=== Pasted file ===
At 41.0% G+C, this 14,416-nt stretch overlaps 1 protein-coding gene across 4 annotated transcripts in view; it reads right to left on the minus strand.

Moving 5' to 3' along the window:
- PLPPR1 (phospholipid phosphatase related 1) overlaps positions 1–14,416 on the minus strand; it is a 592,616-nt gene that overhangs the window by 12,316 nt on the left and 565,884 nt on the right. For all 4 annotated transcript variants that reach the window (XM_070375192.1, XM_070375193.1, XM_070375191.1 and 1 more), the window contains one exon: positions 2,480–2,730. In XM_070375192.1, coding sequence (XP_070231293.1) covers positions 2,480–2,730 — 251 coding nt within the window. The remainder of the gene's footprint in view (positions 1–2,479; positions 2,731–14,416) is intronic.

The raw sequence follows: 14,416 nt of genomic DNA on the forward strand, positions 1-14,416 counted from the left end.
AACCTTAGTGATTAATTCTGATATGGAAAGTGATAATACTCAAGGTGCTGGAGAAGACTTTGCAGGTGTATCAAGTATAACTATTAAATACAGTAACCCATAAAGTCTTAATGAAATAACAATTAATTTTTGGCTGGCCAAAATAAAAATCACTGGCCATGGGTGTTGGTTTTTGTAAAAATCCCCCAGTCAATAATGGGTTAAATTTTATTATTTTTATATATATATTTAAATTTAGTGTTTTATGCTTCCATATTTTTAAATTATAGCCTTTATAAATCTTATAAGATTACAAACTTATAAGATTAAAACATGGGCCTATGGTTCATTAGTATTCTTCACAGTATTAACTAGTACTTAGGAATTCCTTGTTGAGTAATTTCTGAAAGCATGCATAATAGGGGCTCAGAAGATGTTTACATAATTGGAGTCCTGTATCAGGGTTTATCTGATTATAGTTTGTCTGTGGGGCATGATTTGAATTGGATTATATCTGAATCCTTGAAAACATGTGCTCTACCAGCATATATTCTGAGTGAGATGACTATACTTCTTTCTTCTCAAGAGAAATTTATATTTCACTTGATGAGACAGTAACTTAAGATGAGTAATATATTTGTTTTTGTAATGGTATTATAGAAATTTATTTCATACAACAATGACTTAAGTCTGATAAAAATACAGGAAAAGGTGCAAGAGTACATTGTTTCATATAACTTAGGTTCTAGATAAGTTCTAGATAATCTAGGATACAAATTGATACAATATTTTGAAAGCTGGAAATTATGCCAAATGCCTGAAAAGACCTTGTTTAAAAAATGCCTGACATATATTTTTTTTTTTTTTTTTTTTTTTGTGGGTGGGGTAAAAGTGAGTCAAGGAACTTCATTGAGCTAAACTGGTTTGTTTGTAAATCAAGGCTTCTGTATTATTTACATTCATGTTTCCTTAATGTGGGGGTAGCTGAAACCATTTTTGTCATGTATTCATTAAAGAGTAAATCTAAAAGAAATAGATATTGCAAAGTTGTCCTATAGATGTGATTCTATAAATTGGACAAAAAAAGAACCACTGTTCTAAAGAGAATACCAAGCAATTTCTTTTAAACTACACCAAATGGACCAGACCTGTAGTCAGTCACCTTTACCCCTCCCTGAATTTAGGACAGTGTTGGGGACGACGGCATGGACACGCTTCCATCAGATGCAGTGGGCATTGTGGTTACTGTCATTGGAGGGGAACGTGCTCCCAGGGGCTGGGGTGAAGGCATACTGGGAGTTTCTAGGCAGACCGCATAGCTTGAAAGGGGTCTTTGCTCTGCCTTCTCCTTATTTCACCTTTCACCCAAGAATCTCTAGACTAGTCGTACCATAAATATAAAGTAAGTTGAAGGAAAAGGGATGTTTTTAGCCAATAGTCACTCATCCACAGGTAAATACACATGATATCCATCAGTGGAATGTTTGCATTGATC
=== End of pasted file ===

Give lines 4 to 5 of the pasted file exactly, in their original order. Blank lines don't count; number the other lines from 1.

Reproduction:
The raw sequence follows: 14,416 nt of genomic DNA on the forward strand, positions 1-14,416 counted from the left end.
AACCTTAGTGATTAATTCTGATATGGAAAGTGATAATACTCAAGGTGCTGGAGAAGACTTTGCAGGTGTATCAAGTATAACTATTAAATACAGTAACCCATAAAGTCTTAATGAAATAACAATTAATTTTTGGCTGGCCAAAATAAAAATCACTGGCCATGGGTGTTGGTTTTTGTAAAAATCCCCCAGTCAATAATGGGTTAAATTTTATTATTTTTATATATATATTTAAATTTAGTGTTTTATGCTTCCATATTTTTAAATTATAGCCTTTATAAATCTTATAAGATTACAAACTTATAAGATTAAAACATGGGCCTATGGTTCATTAGTATTCTTCACAGTATTAACTAGTACTTAGGAATTCCTTGTTGAGTAATTTCTGAAAGCATGCATAATAGGGGCTCAGAAGATGTTTACATAATTGGAGTCCTGTATCAGGGTTTATCTGATTATAGTTTGTCTGTGGGGCATGATTTGAATTGGATTATATCTGAATCCTTGAAAACATGTGCTCTACCAGCATATATTCTGAGTGAGATGACTATACTTCTTTCTTCTCAAGAGAAATTTATATTTCACTTGATGAGACAGTAACTTAAGATGAGTAATATATTTGTTTTTGTAATGGTATTATAGAAATTTATTTCATACAACAATGACTTAAGTCTGATAAAAATACAGGAAAAGGTGCAAGAGTACATTGTTTCATATAACTTAGGTTCTAGATAAGTTCTAGATAATCTAGGATACAAATTGATACAATATTTTGAAAGCTGGAAATTATGCCAAATGCCTGAAAAGACCTTGTTTAAAAAATGCCTGACATATATTTTTTTTTTTTTTTTTTTTTTTGTGGGTGGGGTAAAAGTGAGTCAAGGAACTTCATTGAGCTAAACTGGTTTGTTTGTAAATCAAGGCTTCTGTATTATTTACATTCATGTTTCCTTAATGTGGGGGTAGCTGAAACCATTTTTGTCATGTATTCATTAAAGAGTAAATCTAAAAGAAATAGATATTGCAAAGTTGTCCTATAGATGTGATTCTATAAATTGGACAAAAAAAGAACCACTGTTCTAAAGAGAATACCAAGCAATTTCTTTTAAACTACACCAAATGGACCAGACCTGTAGTCAGTCACCTTTACCCCTCCCTGAATTTAGGACAGTGTTGGGGACGACGGCATGGACACGCTTCCATCAGATGCAGTGGGCATTGTGGTTACTGTCATTGGAGGGGAACGTGCTCCCAGGGGCTGGGGTGAAGGCATACTGGGAGTTTCTAGGCAGACCGCATAGCTTGAAAGGGGTCTTTGCTCTGCCTTCTCCTTATTTCACCTTTCACCCAAGAATCTCTAGACTAGTCGTACCATAAATATAAAGTAAGTTGAAGGAAAAGGGATGTTTTTAGCCAATAGTCACTCATCCACAGGTAAATACACATGATATCCATCAGTGGAATGTTTGCATTGATC